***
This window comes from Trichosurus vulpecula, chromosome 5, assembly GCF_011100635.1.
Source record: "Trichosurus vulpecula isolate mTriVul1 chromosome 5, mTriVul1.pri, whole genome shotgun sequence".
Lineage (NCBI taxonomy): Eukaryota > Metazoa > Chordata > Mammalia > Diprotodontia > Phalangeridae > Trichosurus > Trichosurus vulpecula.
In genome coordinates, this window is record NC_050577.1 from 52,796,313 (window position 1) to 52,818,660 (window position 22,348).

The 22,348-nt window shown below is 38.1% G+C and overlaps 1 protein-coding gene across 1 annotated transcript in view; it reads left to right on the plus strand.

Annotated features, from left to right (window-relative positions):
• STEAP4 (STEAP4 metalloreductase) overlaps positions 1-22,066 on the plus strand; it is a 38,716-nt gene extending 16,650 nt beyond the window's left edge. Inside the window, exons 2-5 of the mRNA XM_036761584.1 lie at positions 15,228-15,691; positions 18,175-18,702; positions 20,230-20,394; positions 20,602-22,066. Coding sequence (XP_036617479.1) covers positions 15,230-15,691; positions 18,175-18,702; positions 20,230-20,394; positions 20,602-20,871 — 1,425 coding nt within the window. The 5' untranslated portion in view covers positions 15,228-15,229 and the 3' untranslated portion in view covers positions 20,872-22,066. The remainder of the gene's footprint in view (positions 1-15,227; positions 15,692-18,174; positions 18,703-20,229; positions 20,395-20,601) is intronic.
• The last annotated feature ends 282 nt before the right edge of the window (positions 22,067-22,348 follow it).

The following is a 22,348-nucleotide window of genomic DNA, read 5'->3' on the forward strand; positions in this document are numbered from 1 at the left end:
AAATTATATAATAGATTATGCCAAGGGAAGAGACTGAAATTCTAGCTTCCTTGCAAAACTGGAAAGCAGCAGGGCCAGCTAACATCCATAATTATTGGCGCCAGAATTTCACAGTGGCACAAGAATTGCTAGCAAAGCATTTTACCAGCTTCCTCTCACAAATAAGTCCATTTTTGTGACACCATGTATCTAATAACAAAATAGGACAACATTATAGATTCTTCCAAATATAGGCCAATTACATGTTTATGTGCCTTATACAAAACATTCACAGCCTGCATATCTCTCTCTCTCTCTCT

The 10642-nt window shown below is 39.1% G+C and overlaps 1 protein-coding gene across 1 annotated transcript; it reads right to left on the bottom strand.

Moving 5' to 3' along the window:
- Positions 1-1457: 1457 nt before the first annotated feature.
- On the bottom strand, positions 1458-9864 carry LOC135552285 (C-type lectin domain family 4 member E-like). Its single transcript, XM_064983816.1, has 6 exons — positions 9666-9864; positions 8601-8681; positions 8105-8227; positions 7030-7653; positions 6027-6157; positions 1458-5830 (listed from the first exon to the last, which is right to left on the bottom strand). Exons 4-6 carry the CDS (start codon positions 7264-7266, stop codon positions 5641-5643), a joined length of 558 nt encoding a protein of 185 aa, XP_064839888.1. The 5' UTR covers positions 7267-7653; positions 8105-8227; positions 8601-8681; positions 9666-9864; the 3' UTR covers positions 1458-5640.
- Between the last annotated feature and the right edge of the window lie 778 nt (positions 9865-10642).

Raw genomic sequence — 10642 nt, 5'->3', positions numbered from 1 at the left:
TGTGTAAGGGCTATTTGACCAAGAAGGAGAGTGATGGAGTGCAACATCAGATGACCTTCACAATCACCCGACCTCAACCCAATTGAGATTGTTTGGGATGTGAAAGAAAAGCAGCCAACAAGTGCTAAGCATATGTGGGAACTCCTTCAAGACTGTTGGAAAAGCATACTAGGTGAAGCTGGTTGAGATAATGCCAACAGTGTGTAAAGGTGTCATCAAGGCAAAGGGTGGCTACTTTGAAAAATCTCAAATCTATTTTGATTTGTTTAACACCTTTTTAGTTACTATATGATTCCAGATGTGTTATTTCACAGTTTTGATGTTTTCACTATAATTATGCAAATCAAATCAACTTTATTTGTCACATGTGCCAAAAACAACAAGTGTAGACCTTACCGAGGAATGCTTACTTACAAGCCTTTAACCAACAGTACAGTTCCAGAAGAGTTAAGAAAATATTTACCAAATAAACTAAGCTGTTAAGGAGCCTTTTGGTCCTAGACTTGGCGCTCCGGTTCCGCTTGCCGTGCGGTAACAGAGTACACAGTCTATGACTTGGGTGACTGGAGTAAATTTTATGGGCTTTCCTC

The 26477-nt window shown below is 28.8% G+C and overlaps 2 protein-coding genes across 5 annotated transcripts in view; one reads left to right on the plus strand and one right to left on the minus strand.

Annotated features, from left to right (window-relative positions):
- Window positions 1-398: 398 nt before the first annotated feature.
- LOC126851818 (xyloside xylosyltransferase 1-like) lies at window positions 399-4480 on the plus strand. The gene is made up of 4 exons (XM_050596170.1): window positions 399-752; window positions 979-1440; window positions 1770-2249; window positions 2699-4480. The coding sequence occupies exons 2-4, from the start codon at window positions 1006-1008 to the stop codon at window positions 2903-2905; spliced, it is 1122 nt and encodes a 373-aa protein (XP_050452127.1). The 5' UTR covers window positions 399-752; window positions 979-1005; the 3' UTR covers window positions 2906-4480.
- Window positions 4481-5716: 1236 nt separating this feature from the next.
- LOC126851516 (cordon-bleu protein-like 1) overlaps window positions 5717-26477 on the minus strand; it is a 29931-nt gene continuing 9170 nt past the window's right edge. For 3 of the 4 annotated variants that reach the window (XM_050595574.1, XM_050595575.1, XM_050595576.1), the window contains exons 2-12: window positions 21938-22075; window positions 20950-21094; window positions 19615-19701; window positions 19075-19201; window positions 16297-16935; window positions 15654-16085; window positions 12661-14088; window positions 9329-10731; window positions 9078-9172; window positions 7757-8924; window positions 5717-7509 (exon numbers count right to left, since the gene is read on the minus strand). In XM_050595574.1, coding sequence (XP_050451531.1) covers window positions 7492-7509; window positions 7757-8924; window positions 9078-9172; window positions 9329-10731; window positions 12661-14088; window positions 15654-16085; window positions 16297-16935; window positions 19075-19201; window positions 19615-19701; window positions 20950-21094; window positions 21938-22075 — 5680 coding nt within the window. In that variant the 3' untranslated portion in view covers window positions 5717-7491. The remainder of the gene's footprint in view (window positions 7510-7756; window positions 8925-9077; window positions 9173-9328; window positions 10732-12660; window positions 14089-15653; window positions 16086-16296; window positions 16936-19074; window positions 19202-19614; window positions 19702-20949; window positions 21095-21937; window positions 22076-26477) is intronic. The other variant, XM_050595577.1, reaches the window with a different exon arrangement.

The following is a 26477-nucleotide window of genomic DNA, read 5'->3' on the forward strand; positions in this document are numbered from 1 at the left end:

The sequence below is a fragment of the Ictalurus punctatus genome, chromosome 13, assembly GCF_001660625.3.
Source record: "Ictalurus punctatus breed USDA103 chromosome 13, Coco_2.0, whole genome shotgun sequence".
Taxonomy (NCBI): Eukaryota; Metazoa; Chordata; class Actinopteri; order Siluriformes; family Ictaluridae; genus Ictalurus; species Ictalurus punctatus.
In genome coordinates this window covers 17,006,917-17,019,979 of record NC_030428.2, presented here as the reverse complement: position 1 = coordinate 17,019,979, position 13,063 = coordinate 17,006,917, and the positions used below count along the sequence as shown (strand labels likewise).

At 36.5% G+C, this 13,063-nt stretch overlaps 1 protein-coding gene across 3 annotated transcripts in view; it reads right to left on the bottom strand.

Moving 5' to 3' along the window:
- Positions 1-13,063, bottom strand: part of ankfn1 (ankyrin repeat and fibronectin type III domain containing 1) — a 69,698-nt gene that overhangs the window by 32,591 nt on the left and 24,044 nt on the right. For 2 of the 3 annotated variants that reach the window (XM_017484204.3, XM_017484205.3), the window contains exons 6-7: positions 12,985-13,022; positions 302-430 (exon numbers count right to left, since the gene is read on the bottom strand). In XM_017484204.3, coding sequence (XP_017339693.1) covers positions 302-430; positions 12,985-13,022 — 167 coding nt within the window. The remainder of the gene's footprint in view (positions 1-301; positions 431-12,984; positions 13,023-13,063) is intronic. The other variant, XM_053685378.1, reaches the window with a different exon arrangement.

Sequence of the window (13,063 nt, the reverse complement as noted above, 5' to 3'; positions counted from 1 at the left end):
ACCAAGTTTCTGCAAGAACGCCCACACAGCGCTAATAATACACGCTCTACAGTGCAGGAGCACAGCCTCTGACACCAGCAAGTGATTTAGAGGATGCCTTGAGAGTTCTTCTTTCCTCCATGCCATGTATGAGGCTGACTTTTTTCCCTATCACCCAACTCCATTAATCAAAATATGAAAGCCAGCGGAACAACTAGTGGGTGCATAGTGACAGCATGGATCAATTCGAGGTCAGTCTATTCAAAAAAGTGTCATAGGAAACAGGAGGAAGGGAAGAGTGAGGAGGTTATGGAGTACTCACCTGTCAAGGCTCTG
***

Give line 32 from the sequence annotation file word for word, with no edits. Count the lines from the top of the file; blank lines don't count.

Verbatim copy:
Sequence of the window (13,063 nt, the reverse complement as noted above, 5' to 3'; positions counted from 1 at the left end):